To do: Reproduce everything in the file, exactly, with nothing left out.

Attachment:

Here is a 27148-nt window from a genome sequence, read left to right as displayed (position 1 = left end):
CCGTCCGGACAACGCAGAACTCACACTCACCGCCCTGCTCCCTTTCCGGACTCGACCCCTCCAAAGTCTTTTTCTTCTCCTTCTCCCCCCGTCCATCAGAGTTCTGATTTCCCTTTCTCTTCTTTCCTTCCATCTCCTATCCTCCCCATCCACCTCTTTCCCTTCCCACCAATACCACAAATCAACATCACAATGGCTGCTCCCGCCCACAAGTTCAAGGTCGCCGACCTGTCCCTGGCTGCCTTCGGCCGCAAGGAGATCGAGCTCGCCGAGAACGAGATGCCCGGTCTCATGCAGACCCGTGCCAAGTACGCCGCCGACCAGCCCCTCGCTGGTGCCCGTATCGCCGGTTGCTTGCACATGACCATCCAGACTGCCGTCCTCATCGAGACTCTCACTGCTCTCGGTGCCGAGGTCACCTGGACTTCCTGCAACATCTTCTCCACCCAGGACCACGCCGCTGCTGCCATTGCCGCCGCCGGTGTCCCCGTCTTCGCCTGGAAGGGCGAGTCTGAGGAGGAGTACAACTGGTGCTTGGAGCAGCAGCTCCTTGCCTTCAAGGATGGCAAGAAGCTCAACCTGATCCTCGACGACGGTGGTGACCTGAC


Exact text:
Here is a 27148-nt window from a genome sequence, read left to right as displayed (position 1 = left end):
CCGTCCGGACAACGCAGAACTCACACTCACCGCCCTGCTCCCTTTCCGGACTCGACCCCTCCAAAGTCTTTTTCTTCTCCTTCTCCCCCCGTCCATCAGAGTTCTGATTTCCCTTTCTCTTCTTTCCTTCCATCTCCTATCCTCCCCATCCACCTCTTTCCCTTCCCACCAATACCACAAATCAACATCACAATGGCTGCTCCCGCCCACAAGTTCAAGGTCGCCGACCTGTCCCTGGCTGCCTTCGGCCGCAAGGAGATCGAGCTCGCCGAGAACGAGATGCCCGGTCTCATGCAGACCCGTGCCAAGTACGCCGCCGACCAGCCCCTCGCTGGTGCCCGTATCGCCGGTTGCTTGCACATGACCATCCAGACTGCCGTCCTCATCGAGACTCTCACTGCTCTCGGTGCCGAGGTCACCTGGACTTCCTGCAACATCTTCTCCACCCAGGACCACGCCGCTGCTGCCATTGCCGCCGCCGGTGTCCCCGTCTTCGCCTGGAAGGGCGAGTCTGAGGAGGAGTACAACTGGTGCTTGGAGCAGCAGCTCCTTGCCTTCAAGGATGGCAAGAAGCTCAACCTGATCCTCGACGACGGTGGTGACCTGAC